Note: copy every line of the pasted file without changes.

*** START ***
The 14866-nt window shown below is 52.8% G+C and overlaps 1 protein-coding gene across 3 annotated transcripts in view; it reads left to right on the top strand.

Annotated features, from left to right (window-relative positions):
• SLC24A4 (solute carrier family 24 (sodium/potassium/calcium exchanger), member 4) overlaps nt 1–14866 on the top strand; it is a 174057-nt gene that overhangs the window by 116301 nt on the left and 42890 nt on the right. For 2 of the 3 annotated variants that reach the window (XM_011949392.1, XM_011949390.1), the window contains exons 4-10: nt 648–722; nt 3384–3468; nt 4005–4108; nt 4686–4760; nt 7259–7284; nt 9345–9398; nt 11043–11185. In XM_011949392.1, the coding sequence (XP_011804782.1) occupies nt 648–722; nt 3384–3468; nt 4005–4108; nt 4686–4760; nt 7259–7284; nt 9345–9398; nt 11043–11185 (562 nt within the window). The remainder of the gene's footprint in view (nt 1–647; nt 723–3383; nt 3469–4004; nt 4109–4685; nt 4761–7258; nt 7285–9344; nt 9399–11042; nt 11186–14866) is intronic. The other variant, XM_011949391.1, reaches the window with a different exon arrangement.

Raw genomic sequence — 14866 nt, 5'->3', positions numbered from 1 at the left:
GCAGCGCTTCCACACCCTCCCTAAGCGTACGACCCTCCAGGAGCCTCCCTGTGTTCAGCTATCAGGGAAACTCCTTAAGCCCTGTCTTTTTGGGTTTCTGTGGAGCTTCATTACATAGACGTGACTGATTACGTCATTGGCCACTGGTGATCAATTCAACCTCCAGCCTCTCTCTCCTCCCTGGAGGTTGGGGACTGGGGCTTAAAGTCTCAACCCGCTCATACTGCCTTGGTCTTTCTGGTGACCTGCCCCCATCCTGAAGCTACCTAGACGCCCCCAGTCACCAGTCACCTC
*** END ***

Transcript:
The 14866-nt window shown below is 52.8% G+C and overlaps 1 protein-coding gene across 3 annotated transcripts in view; it reads left to right on the top strand.

Annotated features, from left to right (window-relative positions):
• SLC24A4 (solute carrier family 24 (sodium/potassium/calcium exchanger), member 4) overlaps nt 1–14866 on the top strand; it is a 174057-nt gene that overhangs the window by 116301 nt on the left and 42890 nt on the right. For 2 of the 3 annotated variants that reach the window (XM_011949392.1, XM_011949390.1), the window contains exons 4-10: nt 648–722; nt 3384–3468; nt 4005–4108; nt 4686–4760; nt 7259–7284; nt 9345–9398; nt 11043–11185. In XM_011949392.1, the coding sequence (XP_011804782.1) occupies nt 648–722; nt 3384–3468; nt 4005–4108; nt 4686–4760; nt 7259–7284; nt 9345–9398; nt 11043–11185 (562 nt within the window). The remainder of the gene's footprint in view (nt 1–647; nt 723–3383; nt 3469–4004; nt 4109–4685; nt 4761–7258; nt 7285–9344; nt 9399–11042; nt 11186–14866) is intronic. The other variant, XM_011949391.1, reaches the window with a different exon arrangement.

Raw genomic sequence — 14866 nt, 5'->3', positions numbered from 1 at the left:
GCAGCGCTTCCACACCCTCCCTAAGCGTACGACCCTCCAGGAGCCTCCCTGTGTTCAGCTATCAGGGAAACTCCTTAAGCCCTGTCTTTTTGGGTTTCTGTGGAGCTTCATTACATAGACGTGACTGATTACGTCATTGGCCACTGGTGATCAATTCAACCTCCAGCCTCTCTCTCCTCCCTGGAGGTTGGGGACTGGGGCTTAAAGTCTCAACCCGCTCATACTGCCTTGGTCTTTCTGGTGACCTGCCCCCATCCTGAAGCTACCTAGACGCCCCCAGTCACCAGTCACCTC